KATHMANDU, May 9: Nepal Telecommunications Authority (NTA) has said that it permitted Ncell to run 4G service using existing frequency from June 1 as per direction of parliament's Development Committee.
Responding to a question on why it permitted Ncell to roll out 4G service raised by the parliament's Public Accounts Committee (PAC), NTA said that Ncell has been allowed to provide fourth generation telecommunications service in 900 MHz and 1800 MHz frequencies in the spirit of 'technology neutrality'.
NTA has provided new frequencies to Nepal Telecom (NT) to provide 4G service.
In a letter sent to the PAC through the Ministry of Information and Communications on Sunday, NTA said that it has not provided new frequency to Ncell for 4G service.
The direction of the Development Committee goes against the PAC's decision to bar Ncell from rolling out 4G service until it pays capital gains tax (CGT) to the government.
The tax amount, however, is yet to be assessed.
Under technology neutrality, NTA has increased frequency fee for 900 MHz to Rs 24 million from existing Rs 12 million. Likewise, it has raised frequency fee for 900 MHz to Rs 18 billion from Rs 8 million.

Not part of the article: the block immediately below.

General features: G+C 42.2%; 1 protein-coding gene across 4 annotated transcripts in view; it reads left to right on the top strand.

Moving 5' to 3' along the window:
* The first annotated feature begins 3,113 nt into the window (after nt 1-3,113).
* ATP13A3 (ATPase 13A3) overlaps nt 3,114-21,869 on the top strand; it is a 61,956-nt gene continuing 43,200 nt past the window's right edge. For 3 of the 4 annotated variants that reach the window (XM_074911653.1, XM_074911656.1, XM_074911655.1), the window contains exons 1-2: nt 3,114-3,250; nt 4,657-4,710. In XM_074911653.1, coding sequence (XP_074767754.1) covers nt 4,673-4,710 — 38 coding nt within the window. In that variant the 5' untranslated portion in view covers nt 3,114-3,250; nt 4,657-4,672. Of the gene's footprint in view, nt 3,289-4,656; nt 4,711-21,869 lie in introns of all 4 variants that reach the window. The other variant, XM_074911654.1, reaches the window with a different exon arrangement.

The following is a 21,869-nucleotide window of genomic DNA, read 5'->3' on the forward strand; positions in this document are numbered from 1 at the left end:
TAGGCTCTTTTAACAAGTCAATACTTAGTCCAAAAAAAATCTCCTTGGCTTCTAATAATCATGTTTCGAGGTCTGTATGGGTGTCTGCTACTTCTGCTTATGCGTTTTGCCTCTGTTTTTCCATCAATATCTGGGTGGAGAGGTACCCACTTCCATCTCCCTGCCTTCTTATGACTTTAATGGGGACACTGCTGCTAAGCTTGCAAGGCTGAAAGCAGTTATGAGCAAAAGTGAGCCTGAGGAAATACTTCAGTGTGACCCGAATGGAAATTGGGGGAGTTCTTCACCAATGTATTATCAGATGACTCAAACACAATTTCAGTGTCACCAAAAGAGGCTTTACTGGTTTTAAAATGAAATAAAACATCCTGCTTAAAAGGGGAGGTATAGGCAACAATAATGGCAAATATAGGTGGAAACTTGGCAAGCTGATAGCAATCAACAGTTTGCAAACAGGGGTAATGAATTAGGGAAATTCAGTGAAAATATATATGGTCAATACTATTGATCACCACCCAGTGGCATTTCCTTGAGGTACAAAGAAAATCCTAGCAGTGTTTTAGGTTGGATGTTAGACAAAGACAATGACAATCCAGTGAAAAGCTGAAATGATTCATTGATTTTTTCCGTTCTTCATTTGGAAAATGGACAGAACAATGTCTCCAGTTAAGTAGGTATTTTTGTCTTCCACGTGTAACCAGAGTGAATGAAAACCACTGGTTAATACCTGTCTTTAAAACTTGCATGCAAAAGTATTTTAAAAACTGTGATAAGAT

The Development Committee, two weeks ago, had directed NTA for allowing Ncell to roll out 4G service, saying that general consumers have been affected by the decision to prevent the operation for launching next generation telecommunications service.
The decision, however, has surprised members of PAC. They have already met with Speaker Onsari Gharti Magar to draw the latter's attention toward the contradictory direction issued by the Development Committee.
“We had barred Ncell to roll out 4G service. But the Development Committee has breached our authority,” PAC member Ram Hari Khatiwada argued. “Our decision to bar Ncell from launching new service was to pile pressure on the operation to pay outstanding taxes to the government. But the decision of the Development Committee has made things easier for Ncell,” Khatiwada added.
Ncell has been arguing that the responsibility of clearing CGT lies on the seller -- Swedish firm TeliaSonera.
TeliaSonera has already left the country.
Upon the request of Ncell, Prime Minister Pushpa Kamal Dahal, in the first week of April, tried to get a proposal to recover CGT from TeliaSonera passed from the cabinet. Dahal, however, had to backtrack after the move drew wide public criticism. PAC even questioned the Prime Minister and Finance Minster on why the task, which has to be performed by a tax officer, was taken to the cabinet.
Malaysian telecom giant Axiata bought majority stake in Ncell from TeliaSonera at around US$ 1.03 billion in April last year.